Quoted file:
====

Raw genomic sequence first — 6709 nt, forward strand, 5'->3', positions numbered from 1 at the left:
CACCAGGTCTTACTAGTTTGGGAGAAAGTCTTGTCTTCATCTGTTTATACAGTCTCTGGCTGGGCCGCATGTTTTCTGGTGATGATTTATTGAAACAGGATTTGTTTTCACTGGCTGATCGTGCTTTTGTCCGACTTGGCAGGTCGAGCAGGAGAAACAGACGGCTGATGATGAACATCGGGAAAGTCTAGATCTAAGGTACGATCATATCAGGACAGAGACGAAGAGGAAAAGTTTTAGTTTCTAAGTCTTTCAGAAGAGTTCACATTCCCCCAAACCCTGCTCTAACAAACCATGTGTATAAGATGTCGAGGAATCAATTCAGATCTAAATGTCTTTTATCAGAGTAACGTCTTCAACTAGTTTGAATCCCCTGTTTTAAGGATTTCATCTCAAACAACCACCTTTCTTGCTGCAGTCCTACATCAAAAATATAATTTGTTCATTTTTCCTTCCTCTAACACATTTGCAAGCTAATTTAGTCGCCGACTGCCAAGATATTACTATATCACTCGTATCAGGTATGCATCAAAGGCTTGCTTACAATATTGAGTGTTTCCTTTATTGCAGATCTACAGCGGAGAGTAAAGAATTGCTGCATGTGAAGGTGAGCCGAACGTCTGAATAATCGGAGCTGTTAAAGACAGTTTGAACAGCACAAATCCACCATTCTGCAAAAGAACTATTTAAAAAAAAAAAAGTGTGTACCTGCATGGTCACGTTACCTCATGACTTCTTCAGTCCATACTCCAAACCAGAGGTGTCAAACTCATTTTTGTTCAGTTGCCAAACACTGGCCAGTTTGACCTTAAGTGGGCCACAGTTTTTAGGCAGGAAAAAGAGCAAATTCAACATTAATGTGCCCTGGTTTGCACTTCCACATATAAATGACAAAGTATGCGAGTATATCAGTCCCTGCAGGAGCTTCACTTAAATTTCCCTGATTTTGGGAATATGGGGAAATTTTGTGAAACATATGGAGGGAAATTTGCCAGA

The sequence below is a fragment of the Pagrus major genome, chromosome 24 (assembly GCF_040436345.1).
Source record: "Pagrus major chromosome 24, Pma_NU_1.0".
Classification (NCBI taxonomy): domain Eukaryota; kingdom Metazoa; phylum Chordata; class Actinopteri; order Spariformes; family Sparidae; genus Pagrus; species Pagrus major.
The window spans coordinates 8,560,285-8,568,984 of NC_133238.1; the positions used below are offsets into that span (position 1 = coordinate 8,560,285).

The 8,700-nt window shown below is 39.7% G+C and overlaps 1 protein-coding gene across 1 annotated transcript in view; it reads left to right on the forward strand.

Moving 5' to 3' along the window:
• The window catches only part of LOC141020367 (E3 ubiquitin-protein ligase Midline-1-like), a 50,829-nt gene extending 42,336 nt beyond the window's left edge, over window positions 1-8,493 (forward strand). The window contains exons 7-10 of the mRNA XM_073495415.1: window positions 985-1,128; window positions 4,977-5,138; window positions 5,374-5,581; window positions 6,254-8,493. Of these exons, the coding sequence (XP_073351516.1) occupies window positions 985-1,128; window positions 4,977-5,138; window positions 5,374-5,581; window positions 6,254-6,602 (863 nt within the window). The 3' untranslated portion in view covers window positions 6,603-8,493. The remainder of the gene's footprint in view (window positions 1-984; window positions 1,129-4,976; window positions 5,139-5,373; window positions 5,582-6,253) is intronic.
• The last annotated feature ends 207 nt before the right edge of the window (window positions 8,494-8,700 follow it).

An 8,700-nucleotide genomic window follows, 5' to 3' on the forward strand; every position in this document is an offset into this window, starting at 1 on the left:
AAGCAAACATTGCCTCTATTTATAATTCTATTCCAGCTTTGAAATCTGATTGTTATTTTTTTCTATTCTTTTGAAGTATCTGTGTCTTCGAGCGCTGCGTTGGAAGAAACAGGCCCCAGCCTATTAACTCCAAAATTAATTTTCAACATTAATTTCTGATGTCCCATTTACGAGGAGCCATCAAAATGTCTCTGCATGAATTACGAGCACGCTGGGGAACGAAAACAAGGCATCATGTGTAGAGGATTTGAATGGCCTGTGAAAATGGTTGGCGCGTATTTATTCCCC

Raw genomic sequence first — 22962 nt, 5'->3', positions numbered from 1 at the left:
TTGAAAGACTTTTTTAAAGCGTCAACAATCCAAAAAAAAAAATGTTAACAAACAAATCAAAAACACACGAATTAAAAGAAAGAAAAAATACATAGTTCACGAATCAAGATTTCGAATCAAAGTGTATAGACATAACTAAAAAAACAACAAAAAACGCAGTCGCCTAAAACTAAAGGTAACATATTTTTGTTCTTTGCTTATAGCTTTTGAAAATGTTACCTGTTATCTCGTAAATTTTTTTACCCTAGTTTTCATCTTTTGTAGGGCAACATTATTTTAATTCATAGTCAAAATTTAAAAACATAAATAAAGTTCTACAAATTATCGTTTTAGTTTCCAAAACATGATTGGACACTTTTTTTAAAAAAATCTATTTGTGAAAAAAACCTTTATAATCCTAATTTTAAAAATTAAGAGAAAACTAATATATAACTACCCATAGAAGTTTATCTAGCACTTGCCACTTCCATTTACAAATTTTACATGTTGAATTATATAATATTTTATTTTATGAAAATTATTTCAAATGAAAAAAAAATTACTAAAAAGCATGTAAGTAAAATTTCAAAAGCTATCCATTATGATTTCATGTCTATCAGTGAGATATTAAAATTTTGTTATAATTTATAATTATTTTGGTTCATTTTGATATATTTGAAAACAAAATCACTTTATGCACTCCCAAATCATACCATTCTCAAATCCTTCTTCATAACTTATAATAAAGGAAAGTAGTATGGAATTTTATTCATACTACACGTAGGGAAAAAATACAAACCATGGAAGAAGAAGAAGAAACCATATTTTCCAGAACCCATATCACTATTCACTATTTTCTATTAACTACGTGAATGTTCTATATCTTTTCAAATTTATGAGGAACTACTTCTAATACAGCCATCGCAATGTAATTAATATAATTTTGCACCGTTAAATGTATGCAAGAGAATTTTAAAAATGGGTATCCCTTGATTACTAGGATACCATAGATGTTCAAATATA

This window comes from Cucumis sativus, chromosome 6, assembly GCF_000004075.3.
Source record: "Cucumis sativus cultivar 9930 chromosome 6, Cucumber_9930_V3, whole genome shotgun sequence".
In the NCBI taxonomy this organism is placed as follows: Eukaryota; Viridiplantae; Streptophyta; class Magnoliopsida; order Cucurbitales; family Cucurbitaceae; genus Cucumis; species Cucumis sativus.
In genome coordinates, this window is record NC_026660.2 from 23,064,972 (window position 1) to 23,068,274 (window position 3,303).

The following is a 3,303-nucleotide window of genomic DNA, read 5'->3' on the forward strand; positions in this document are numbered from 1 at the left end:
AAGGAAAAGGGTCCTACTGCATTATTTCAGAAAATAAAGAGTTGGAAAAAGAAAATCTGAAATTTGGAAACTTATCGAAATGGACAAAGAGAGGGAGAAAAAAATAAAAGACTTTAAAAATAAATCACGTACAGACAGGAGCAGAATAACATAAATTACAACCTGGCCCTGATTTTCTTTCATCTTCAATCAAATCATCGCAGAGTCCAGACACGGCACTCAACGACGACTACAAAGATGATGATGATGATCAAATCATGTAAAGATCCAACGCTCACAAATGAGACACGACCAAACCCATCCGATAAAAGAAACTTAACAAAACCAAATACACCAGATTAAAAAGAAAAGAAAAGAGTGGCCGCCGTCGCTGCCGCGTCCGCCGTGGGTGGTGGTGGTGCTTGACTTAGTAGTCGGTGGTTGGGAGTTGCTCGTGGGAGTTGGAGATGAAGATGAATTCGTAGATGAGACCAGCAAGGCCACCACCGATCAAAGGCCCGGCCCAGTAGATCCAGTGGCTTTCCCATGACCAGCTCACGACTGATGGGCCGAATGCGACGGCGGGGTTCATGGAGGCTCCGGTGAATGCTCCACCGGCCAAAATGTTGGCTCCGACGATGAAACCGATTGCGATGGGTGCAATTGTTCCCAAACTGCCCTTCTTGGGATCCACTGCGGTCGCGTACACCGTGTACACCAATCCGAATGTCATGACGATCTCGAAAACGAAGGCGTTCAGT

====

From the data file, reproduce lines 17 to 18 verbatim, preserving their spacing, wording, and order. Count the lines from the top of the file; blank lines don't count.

In the NCBI taxonomy this organism is placed as follows: Eukaryota; Viridiplantae; Streptophyta; class Magnoliopsida; order Cucurbitales; family Cucurbitaceae; genus Cucumis; species Cucumis sativus.
In genome coordinates, this window is record NC_026660.2 from 23,064,972 (window position 1) to 23,068,274 (window position 3,303).